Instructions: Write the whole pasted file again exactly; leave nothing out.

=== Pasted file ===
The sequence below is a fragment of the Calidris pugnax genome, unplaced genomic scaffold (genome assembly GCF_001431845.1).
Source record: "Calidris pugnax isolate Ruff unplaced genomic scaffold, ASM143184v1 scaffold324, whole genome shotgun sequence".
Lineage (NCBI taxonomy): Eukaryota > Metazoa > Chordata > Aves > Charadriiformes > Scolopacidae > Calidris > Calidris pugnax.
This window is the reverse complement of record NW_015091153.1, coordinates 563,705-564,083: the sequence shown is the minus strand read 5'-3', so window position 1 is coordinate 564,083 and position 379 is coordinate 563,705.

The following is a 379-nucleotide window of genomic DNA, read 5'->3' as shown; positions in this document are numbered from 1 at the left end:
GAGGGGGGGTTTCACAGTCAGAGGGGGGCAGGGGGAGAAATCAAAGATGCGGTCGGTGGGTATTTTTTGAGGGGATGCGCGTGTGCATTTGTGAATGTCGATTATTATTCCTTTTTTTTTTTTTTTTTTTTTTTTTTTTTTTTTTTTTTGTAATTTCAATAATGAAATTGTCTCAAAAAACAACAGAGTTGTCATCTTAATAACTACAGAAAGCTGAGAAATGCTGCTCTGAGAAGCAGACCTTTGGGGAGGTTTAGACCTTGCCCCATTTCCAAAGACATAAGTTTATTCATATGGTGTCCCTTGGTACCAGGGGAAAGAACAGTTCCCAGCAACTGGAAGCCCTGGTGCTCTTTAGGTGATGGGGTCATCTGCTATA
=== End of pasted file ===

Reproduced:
The sequence below is a fragment of the Calidris pugnax genome, unplaced genomic scaffold (genome assembly GCF_001431845.1).
Source record: "Calidris pugnax isolate Ruff unplaced genomic scaffold, ASM143184v1 scaffold324, whole genome shotgun sequence".
Lineage (NCBI taxonomy): Eukaryota > Metazoa > Chordata > Aves > Charadriiformes > Scolopacidae > Calidris > Calidris pugnax.
This window is the reverse complement of record NW_015091153.1, coordinates 563,705-564,083: the sequence shown is the minus strand read 5'-3', so window position 1 is coordinate 564,083 and position 379 is coordinate 563,705.

The following is a 379-nucleotide window of genomic DNA, read 5'->3' as shown; positions in this document are numbered from 1 at the left end:
GAGGGGGGGTTTCACAGTCAGAGGGGGGCAGGGGGAGAAATCAAAGATGCGGTCGGTGGGTATTTTTTGAGGGGATGCGCGTGTGCATTTGTGAATGTCGATTATTATTCCTTTTTTTTTTTTTTTTTTTTTTTTTTTTTTTTTTTTTTGTAATTTCAATAATGAAATTGTCTCAAAAAACAACAGAGTTGTCATCTTAATAACTACAGAAAGCTGAGAAATGCTGCTCTGAGAAGCAGACCTTTGGGGAGGTTTAGACCTTGCCCCATTTCCAAAGACATAAGTTTATTCATATGGTGTCCCTTGGTACCAGGGGAAAGAACAGTTCCCAGCAACTGGAAGCCCTGGTGCTCTTTAGGTGATGGGGTCATCTGCTATA